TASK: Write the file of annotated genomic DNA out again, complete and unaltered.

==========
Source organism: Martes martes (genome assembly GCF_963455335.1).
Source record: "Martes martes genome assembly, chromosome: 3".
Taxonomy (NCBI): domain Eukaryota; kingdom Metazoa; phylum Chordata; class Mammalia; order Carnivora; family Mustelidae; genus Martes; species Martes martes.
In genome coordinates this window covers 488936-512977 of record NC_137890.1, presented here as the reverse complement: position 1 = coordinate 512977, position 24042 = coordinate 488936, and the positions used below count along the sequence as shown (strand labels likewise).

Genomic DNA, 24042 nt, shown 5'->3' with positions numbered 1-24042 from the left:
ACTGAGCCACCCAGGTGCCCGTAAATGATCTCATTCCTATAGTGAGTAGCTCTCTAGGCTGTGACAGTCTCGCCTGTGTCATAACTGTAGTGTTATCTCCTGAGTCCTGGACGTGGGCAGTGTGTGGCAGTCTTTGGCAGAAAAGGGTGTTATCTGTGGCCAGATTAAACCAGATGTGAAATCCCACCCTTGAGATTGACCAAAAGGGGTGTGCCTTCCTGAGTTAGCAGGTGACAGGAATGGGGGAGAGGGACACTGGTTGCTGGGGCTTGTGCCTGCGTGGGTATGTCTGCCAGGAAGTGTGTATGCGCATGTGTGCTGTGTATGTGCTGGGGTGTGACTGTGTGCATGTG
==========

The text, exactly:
Source organism: Martes martes (genome assembly GCF_963455335.1).
Source record: "Martes martes genome assembly, chromosome: 3".
Taxonomy (NCBI): domain Eukaryota; kingdom Metazoa; phylum Chordata; class Mammalia; order Carnivora; family Mustelidae; genus Martes; species Martes martes.
In genome coordinates this window covers 488936-512977 of record NC_137890.1, presented here as the reverse complement: position 1 = coordinate 512977, position 24042 = coordinate 488936, and the positions used below count along the sequence as shown (strand labels likewise).

Genomic DNA, 24042 nt, shown 5'->3' with positions numbered 1-24042 from the left:
ACTGAGCCACCCAGGTGCCCGTAAATGATCTCATTCCTATAGTGAGTAGCTCTCTAGGCTGTGACAGTCTCGCCTGTGTCATAACTGTAGTGTTATCTCCTGAGTCCTGGACGTGGGCAGTGTGTGGCAGTCTTTGGCAGAAAAGGGTGTTATCTGTGGCCAGATTAAACCAGATGTGAAATCCCACCCTTGAGATTGACCAAAAGGGGTGTGCCTTCCTGAGTTAGCAGGTGACAGGAATGGGGGAGAGGGACACTGGTTGCTGGGGCTTGTGCCTGCGTGGGTATGTCTGCCAGGAAGTGTGTATGCGCATGTGTGCTGTGTATGTGCTGGGGTGTGACTGTGTGCATGTG